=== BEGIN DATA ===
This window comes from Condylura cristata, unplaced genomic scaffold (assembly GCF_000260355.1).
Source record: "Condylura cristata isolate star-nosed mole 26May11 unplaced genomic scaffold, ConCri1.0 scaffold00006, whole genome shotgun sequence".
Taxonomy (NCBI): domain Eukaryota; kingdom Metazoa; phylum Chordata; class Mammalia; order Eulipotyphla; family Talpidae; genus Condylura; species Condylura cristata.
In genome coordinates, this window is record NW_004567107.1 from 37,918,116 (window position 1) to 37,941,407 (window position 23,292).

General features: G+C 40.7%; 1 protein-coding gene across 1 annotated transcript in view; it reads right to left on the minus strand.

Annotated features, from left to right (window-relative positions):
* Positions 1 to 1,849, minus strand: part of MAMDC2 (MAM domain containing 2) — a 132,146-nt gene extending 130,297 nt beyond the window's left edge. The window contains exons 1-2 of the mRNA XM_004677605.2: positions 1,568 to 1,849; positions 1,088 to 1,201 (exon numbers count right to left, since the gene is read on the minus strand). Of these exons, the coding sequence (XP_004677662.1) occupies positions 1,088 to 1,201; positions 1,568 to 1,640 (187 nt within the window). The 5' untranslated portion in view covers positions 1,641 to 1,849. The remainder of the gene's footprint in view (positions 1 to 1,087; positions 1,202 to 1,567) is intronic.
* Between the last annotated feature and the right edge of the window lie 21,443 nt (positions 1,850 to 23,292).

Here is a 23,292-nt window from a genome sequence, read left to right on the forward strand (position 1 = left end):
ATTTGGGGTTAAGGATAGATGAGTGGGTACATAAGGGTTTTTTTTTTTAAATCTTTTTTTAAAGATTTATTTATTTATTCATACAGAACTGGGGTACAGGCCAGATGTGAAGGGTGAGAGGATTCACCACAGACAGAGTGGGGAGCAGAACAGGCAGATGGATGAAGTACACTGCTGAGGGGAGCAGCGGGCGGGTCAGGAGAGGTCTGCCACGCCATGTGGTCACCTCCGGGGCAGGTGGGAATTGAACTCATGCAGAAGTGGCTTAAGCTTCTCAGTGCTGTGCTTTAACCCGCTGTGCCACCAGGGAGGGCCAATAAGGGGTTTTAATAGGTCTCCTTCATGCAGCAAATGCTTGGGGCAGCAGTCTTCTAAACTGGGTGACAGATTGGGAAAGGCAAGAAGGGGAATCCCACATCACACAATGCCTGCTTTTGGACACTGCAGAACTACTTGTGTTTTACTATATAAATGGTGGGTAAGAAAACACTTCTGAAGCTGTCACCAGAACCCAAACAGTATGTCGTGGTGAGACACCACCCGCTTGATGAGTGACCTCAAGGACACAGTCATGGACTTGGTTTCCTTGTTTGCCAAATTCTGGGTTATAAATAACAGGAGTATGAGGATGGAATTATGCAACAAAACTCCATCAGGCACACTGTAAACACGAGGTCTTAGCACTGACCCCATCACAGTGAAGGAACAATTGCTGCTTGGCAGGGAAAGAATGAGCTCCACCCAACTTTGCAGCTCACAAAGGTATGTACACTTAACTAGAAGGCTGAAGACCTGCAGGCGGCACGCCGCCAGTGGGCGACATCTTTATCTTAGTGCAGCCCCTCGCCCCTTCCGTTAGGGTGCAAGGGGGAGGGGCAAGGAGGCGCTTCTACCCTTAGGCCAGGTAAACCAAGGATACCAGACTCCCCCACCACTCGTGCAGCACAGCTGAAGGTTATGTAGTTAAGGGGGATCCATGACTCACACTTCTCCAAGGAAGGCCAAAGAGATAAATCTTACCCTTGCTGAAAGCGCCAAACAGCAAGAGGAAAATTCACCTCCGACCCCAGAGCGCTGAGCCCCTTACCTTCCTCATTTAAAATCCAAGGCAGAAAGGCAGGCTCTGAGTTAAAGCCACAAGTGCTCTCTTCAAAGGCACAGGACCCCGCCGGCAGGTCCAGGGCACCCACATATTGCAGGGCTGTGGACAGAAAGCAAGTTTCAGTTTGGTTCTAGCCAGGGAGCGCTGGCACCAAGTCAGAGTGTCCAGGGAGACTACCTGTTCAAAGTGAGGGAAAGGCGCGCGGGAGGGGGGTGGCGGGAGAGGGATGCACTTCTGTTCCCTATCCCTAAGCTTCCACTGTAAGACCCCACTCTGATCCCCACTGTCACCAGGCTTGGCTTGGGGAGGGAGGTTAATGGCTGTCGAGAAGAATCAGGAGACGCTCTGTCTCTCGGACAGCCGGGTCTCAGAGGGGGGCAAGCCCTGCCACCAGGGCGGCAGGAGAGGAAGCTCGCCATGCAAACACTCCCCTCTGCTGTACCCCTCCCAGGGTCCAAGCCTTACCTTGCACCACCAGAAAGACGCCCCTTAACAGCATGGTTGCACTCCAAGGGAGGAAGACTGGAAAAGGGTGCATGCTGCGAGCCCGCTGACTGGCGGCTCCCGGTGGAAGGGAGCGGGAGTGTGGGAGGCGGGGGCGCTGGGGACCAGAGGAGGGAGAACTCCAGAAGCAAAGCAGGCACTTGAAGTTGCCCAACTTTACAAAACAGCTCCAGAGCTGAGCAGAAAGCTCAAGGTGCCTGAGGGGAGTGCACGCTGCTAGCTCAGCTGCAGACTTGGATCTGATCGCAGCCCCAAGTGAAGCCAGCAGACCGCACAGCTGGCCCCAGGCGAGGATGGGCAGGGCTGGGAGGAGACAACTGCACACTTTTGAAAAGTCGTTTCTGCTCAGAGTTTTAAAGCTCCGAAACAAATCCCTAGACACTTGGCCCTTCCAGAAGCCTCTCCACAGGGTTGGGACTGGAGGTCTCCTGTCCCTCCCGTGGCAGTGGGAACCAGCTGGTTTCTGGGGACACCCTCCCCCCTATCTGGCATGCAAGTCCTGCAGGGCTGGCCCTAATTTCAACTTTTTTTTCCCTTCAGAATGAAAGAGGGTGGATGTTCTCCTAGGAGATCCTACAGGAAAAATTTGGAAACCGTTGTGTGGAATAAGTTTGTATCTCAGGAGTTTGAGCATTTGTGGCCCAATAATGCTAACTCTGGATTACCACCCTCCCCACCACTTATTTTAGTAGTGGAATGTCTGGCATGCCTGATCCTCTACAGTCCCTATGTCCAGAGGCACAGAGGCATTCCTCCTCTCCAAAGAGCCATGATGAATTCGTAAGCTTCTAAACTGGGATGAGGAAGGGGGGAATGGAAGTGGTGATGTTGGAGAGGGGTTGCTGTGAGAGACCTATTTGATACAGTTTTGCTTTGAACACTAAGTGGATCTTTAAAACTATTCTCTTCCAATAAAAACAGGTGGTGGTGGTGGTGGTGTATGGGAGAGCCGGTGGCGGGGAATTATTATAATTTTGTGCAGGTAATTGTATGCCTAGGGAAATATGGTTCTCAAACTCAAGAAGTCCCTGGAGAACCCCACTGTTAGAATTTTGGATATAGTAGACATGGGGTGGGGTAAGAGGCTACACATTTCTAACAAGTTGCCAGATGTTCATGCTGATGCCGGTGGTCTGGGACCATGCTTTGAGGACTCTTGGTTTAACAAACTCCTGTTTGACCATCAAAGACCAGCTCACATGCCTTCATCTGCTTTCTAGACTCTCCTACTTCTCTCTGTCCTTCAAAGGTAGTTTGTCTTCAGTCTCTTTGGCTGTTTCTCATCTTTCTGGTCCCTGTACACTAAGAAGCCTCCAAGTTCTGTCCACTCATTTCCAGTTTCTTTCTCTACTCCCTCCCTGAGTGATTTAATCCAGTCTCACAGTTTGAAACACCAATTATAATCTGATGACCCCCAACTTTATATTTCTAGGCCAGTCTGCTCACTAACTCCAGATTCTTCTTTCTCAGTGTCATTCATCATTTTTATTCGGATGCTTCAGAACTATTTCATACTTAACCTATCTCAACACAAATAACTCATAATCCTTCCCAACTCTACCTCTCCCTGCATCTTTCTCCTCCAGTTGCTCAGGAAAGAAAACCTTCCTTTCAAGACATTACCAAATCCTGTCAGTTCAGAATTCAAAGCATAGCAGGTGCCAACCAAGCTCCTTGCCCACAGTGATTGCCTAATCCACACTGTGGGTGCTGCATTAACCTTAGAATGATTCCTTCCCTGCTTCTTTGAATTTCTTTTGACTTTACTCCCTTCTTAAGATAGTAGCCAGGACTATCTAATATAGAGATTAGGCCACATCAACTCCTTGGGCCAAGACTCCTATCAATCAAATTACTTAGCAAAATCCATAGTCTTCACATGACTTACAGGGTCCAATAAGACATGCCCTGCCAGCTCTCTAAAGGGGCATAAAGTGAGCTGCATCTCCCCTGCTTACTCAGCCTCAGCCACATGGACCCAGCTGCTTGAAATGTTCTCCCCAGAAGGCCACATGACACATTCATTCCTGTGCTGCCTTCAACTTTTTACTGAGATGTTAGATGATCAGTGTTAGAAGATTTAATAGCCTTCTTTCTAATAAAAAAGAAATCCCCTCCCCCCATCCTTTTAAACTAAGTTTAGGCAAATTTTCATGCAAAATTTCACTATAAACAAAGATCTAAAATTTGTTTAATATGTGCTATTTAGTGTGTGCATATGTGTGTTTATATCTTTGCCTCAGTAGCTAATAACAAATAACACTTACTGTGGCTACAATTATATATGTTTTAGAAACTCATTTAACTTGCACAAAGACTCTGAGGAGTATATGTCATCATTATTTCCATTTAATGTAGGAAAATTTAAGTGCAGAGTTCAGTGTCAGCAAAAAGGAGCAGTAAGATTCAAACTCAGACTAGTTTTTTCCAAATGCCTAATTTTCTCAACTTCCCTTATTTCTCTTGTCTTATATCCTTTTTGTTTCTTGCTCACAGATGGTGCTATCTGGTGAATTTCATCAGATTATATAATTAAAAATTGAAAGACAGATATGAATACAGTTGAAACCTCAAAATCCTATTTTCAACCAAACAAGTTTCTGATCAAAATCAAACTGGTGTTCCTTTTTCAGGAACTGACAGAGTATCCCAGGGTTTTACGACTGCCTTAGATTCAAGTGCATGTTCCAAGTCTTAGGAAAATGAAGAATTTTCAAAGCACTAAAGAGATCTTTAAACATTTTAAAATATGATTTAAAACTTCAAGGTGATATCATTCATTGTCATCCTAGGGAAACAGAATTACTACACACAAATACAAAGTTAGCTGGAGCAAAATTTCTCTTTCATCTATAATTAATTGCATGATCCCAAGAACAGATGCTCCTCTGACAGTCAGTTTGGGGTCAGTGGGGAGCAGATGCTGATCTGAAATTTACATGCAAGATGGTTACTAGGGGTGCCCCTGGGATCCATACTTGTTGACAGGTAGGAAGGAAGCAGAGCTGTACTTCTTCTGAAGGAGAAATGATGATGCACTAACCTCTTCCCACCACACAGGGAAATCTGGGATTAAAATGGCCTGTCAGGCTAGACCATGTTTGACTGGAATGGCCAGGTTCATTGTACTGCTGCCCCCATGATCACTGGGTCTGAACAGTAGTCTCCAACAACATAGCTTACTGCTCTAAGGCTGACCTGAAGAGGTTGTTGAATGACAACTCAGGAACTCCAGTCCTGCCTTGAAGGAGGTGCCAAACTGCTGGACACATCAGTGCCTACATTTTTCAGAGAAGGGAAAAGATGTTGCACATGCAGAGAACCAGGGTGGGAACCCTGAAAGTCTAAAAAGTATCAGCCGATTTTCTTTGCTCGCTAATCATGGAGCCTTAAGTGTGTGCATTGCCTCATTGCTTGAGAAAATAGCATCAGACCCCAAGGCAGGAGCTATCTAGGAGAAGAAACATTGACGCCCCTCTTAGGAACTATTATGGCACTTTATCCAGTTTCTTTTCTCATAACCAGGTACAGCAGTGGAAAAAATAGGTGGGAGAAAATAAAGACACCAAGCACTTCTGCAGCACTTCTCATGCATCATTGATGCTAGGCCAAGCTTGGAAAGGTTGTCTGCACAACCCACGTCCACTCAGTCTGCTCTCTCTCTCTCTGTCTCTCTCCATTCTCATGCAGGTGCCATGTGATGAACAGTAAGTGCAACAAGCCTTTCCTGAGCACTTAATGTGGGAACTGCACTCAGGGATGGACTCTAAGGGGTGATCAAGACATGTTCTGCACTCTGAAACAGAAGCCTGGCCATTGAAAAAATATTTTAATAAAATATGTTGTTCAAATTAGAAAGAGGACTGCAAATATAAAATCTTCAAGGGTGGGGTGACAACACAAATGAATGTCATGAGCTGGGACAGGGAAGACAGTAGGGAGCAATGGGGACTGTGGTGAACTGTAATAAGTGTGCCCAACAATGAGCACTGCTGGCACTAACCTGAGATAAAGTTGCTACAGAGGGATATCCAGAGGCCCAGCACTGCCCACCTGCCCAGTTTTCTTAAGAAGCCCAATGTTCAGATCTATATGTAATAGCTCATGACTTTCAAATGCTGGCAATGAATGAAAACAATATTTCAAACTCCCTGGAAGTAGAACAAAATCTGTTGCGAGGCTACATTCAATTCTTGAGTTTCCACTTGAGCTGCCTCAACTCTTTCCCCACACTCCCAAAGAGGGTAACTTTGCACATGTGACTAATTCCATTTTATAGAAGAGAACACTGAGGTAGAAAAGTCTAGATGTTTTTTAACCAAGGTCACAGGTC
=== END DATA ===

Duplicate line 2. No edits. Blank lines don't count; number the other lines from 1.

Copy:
Source record: "Condylura cristata isolate star-nosed mole 26May11 unplaced genomic scaffold, ConCri1.0 scaffold00006, whole genome shotgun sequence".